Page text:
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Re: UA vs Denpressure
« Reply #334 on: February 10, 2017, 06:34:35 PM »
ad hominem
ad ˈhɒmɪnɛm/
adverb & adjective
1.
(of an argument or reaction) directed against a person rather than the position they are maintaining.
"an ad hominem response"
2.
relating to or associated with a particular person.
"the office was created ad hominem for Fenton"
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Re: UA vs Denpressure
« Reply #335 on: February 10, 2017, 08:13:45 PM »
I'm really not trying to shift anything, and it's difficult to keep track of which game we're playing at any time.  You said you can measure density by placing an object on some scales and the unit of measurement is grams, kilos etc.  Right?  It's in the quotes.

So again, if I placed some balsa wood on the scales and it measured at 2kg and measured some lead at 1kg, this would mean the balsa wood had the greater density?

If this isn't correct, then tell me how you would measure the density of a substance and what units you would use?
You started off saying you has 1kg of lead and 1kg of balsa wood...but fair enough, let's go with this change.

Yes the 2kg of balsa wood would have more density than the 1kg of lead.

If you think it doesn't then tell me why.

No-one in the real world thinks balsa wood is more dense than lead.   That's just dense.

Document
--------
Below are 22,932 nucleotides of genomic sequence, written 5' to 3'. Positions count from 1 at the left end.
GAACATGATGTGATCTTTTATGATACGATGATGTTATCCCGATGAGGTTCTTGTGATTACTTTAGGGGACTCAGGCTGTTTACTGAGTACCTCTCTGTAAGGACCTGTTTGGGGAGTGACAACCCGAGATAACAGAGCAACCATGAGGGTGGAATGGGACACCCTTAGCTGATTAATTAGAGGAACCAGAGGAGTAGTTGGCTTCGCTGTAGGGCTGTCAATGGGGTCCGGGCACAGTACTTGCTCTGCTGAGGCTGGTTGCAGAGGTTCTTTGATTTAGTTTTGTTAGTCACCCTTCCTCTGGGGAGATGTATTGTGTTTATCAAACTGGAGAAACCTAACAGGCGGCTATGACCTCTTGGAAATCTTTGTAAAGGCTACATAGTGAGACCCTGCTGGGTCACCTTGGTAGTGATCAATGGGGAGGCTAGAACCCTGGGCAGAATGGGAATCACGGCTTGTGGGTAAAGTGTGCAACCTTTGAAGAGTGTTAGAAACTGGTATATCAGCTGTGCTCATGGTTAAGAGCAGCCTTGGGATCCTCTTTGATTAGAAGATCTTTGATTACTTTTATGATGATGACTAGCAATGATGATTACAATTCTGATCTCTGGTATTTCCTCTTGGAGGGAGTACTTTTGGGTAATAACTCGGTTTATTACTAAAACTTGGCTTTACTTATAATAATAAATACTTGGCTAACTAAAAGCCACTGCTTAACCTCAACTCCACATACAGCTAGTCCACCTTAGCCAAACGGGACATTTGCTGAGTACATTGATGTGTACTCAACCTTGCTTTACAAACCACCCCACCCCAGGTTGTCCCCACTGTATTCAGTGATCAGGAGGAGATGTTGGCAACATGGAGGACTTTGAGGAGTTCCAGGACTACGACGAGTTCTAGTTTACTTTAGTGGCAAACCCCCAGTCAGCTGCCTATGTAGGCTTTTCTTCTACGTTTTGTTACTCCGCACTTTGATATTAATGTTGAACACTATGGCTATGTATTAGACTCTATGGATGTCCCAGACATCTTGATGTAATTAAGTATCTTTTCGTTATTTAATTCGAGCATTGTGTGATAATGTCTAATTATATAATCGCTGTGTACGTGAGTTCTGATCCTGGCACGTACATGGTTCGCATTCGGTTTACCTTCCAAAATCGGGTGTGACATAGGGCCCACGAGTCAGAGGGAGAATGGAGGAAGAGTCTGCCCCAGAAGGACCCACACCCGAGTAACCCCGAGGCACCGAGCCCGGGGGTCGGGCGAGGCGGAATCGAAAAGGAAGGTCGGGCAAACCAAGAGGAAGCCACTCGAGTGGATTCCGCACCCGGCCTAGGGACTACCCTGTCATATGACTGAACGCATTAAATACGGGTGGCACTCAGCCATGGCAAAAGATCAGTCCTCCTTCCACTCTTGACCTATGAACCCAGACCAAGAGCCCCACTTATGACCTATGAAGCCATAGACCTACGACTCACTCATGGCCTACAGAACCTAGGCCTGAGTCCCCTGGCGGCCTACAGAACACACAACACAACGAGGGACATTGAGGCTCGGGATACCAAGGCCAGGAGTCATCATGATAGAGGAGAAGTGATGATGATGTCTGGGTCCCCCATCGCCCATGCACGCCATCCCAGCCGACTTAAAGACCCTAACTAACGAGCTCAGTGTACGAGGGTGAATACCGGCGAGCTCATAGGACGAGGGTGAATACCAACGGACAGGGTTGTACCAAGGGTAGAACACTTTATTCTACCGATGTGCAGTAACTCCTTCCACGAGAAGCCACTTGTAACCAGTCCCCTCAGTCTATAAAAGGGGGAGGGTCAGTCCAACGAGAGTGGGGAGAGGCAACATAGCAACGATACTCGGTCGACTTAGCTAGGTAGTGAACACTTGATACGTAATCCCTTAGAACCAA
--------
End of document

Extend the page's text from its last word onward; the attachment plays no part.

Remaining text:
Unless you can come up with a better explanation of the terms you toss about, I think I'm ready to call denspressure is a failed model.   Too many inconsistencies and arbitrary changes.

Stop gilding the pickle, you demisexual aromantic homoflexible snowflake.

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disputeone

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Re: UA vs Denpressure
« Reply #336 on: February 10, 2017, 08:24:42 PM »
Quote from: Albert Einstein
If at first, the idea is not absurd, then there is no hope for it.

http://hsm.stackexchange.com/questions/3602/an-english-copy-of-one-hundred-authors-against-einstein
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sceptimatic

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Re: UA vs Denpressure
« Reply #337 on: February 10, 2017, 10:24:23 PM »

Well, you appear to be talking about mass (the amount of stuff), rather than what everyone else calls density (how compact a substance is).    A standard measure of density for the substances is:

Lead: 11340 kg/m3
Balsa (typical): 160 kg/m3

So lead is much denser - a metre cubed of lead will be much heavier than a metre cubed of balsa.  Which of course you know.


And a metre cubed of lead will be much denser than a metre cubed of balsa, but this isn't what we were discussing, was it?

We were discussing, at first, 1 kg of lead and 1 kg of balsa, right?

I said there is no difference in the density of the masses and the weight bears this out.
Now in denpressure, those 1kg weights of lead and balsa both displace exactly the same amount of atmospheric pressure, because the density in their mass is equal.

We have n o need whatsoever to deal with what isn't displacing the atmosphere, just what is, because ultimately that's what we are weighing to come to the measurement of 1kg apiece.

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sceptimatic

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Re: UA vs Denpressure
« Reply #338 on: February 10, 2017, 10:26:03 PM »
By now you should all know that Sceptimatic does not rely upon dictionaries to tell him the definitions of words.

He simply invents definitions himself when the defined meanings do not fit into his worldview.
Meanings are fine, it's how they are used in situations is the issue.

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sceptimatic